The next thing Patsi started was her hugs. When Board members came in for meetings, to their surprise she hugged them, and they awkwardly sort of hugged her in return. She immediately learned their names, their wives’ names, their kids, and their pets’ names. Pretty soon, when the Directors would arrive, they would hug all of us, and then wait for the latest stories of all our lives told as Patsi Furr’s stand-up (or sitting down) comedy.
By fall, we were settled into the new ABOS building, and hosted the Fall Board Meeting. Patsi arranged for the Board picture. Then at picture time, she straightened ties, and adjusted a few jackets and stray hairs. She received a lot of “thank you’s” and some “my wife thanks you.”
When the Board Meeting resumed, a neighbor on property behind the office could be heard mowing his lawn. Patsi walked out back through the new grass and mud in her high heels and convinced him to stop mowing.
We all wore a lot of hats at that time, and Patsi among other things, answered the phone – “Hi, how are y’all doing today? No, the office is not in Chicago any longer. How could you tell?”
Later, we hired a receptionist, so that Patsi could concentrate on her role as Part I Exam and Residency Program Coordinator.
She helped thousands of Part I Candidates through the application process. And she was on a first-name basis with quite a few of the mothers of the repeating Part I Candidates. One of them even sent her rosary beads.
When she wasn’t dealing with the Candidates directly, she was assisting the individual Program Coordinators in completing the Board’s Record of Residency Assignment (RRA) forms. Many of the coordinators met annually at the ARCOS meeting during the AAOS Annual Meeting, and they began a campaign to have her come to the meeting to give a presentation and answer RRA questions. She did, and she became a standard part of the meeting each year. After Patsi retired, she was asked to attend once more, where they presented her with a plaque for the newly designated ARCOS Patsi Furr Annual Program Coordinator Lecture.
Traveling with Patsi was always entertaining. She would check-in to a hotel and then step outside to smoke. By the time we checked in and stepped outside, she would have made a couple of new friends, knew their life stories, and would be telling her own hilarious stories to them. Correction… telling stories that had become hilarious once she retold them.
The ABOS Office is in a beautiful wooded setting. One day Patsi and two colleagues were going to lunch together and as they headed down the stairs to the covered parking area, a fox appeared in the grassy area. Patsi was in front and tried to shoo him away. When he just stood there, the other 2 staff went running back up the stairs, but Patsi would not budge and swung her purse towards him. He started to run towards her, and so she thought better of it and ran up the stairs, but the fox nipped her ankle before she could get away. She was taken to the hospital where they started rabies shots.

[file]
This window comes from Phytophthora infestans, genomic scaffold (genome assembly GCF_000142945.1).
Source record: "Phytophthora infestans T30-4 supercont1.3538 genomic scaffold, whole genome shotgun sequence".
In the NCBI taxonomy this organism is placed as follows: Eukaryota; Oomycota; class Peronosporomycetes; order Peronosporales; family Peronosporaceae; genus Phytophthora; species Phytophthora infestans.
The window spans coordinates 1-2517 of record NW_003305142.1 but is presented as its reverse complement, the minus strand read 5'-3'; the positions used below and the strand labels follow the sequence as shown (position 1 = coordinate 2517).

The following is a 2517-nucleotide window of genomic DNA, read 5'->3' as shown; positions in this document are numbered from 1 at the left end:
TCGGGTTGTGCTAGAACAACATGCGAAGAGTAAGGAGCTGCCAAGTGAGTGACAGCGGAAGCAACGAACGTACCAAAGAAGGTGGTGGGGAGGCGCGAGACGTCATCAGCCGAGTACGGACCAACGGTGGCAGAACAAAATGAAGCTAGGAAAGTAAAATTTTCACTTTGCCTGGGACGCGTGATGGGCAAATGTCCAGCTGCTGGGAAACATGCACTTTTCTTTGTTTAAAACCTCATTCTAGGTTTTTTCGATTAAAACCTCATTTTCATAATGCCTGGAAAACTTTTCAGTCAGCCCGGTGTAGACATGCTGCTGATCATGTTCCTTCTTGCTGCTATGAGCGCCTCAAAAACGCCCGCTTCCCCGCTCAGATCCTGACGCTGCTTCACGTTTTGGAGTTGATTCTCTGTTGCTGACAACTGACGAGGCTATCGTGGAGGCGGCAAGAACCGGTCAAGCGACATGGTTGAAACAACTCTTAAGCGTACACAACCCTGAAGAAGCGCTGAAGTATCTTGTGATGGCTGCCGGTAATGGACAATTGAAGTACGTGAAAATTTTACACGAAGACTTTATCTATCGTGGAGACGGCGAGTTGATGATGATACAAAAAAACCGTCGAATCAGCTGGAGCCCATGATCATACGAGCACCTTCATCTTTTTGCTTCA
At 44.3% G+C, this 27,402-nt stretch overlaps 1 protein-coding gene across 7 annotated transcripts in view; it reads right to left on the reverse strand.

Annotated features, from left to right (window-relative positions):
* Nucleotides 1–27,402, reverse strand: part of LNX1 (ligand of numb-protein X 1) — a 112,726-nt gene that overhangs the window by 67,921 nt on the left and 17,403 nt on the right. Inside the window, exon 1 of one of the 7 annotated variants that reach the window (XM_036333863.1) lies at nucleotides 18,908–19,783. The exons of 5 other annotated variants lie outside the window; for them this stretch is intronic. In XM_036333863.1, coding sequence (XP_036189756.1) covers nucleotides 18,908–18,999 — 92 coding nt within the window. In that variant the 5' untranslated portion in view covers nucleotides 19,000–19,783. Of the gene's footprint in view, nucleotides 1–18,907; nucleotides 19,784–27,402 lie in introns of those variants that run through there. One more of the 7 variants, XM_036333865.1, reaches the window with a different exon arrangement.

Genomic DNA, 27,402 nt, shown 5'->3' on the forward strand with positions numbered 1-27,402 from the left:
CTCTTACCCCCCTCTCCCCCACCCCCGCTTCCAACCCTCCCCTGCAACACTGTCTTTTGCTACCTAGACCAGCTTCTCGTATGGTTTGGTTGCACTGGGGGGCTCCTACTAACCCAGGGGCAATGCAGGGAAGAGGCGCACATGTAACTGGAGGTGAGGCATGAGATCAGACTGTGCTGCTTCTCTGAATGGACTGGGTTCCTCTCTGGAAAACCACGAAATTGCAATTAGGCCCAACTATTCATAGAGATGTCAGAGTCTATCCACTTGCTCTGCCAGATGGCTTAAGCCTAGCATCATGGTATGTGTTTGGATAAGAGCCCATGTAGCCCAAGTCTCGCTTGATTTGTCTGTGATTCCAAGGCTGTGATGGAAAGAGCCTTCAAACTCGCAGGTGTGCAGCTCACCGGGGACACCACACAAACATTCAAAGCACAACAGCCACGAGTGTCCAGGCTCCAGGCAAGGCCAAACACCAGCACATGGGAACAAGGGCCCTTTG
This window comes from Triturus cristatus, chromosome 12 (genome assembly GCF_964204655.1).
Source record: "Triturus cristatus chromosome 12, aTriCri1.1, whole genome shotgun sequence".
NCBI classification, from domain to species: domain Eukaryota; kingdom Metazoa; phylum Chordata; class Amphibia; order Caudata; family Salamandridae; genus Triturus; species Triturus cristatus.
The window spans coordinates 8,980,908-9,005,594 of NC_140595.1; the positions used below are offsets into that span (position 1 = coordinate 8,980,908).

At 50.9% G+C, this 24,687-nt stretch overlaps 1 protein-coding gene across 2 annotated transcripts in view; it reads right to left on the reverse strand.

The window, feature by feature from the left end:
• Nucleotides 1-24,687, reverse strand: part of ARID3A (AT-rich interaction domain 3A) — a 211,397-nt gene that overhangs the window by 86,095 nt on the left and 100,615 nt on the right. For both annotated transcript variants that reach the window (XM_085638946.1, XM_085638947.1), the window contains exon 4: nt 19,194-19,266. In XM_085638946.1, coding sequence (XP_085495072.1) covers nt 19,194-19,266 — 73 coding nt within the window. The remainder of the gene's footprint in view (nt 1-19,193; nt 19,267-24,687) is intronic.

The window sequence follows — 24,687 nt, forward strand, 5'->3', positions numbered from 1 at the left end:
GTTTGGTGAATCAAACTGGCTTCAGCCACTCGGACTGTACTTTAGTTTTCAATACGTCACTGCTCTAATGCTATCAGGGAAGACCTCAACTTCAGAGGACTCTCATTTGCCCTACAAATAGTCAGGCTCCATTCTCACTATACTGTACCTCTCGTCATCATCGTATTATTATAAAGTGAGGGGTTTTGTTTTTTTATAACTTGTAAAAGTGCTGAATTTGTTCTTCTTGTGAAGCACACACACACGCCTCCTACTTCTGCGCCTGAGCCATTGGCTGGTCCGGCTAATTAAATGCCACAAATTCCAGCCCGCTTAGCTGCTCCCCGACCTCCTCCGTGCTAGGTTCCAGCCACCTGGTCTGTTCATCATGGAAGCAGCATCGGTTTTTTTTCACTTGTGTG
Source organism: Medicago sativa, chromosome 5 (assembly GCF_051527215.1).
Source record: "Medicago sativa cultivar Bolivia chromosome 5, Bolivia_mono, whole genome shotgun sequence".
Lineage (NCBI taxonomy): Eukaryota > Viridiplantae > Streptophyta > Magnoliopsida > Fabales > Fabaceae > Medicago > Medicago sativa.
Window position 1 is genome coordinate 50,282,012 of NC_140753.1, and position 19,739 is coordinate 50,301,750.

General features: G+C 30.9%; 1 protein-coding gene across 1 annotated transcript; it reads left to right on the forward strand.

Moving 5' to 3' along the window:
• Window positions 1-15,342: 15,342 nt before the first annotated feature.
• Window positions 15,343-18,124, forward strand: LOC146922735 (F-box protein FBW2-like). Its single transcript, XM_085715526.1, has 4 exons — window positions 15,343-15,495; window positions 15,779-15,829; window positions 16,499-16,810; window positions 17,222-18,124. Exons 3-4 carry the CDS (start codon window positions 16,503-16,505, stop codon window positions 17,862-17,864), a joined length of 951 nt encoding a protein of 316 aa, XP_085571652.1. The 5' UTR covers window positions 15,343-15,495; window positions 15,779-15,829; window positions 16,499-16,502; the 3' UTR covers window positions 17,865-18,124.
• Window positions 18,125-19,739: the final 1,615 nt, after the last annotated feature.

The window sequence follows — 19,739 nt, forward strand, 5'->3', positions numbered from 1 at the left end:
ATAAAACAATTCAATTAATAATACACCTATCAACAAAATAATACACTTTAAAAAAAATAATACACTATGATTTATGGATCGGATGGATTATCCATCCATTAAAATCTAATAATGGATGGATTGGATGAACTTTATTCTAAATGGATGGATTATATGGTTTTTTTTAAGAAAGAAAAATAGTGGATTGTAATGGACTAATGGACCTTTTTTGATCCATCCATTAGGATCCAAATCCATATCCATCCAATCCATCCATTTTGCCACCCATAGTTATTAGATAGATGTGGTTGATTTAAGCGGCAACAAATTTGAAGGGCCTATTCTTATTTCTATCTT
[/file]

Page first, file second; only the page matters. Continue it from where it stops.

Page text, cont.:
When we went to pick her up, she hopped in the car and started telling us how many shots they had given her and how large the shots were. When she started to complain about it to the nurse, he told her that the amount of shots was based on her weight. She replied “If I had known that, I would have thrown one of those skinny girls down the stairs in front of me!”
And finally, once, when we were in Chicago to give the Oral Examinations, she was sitting outside at a restaurant, and saw a couple with a baby leave their stroller on the street outside a place of business while they went inside. She then observed a homeless person walk by, take the stroller and start pushing it down the street. She jumped up, ran across the street, confronted the homeless person, grabbed the stroller and took it back to the couple. That was our girl.
And now, she has a whole new audience….
Shepard R. Hurwitz, MD, Former Executive Director:
Patsi Furr. I just need to say her name, and it always brings a smile to my face and sometimes a chuckle. She was a fantastic presence at the ABOS for as many years as I have been associated. All of us, the staff and Directors and Diplomates and Examinees and Examiners–were her family, and she was part of our family. She cared for, and showed so much patience, for all Diplomates and Applicants, especially those who were having a hard time with ABOS applications and other processes. And, oh yes, that wicked sense of humor. Not wicked in an evil sense but in the way New Englanders (read: Yankees) use the word wicked to express something extraordinary. She made us laugh at things she either made up based upon something from an experience with an ABOS person or event, or maybe it was the truth, but the laughter was genuine and infectious. Like the time she roasted Paul DeRosa at the Palmer House farewell luncheon for him, she was very uncomfortable speaking before the large group but was incredibly funny and sincere.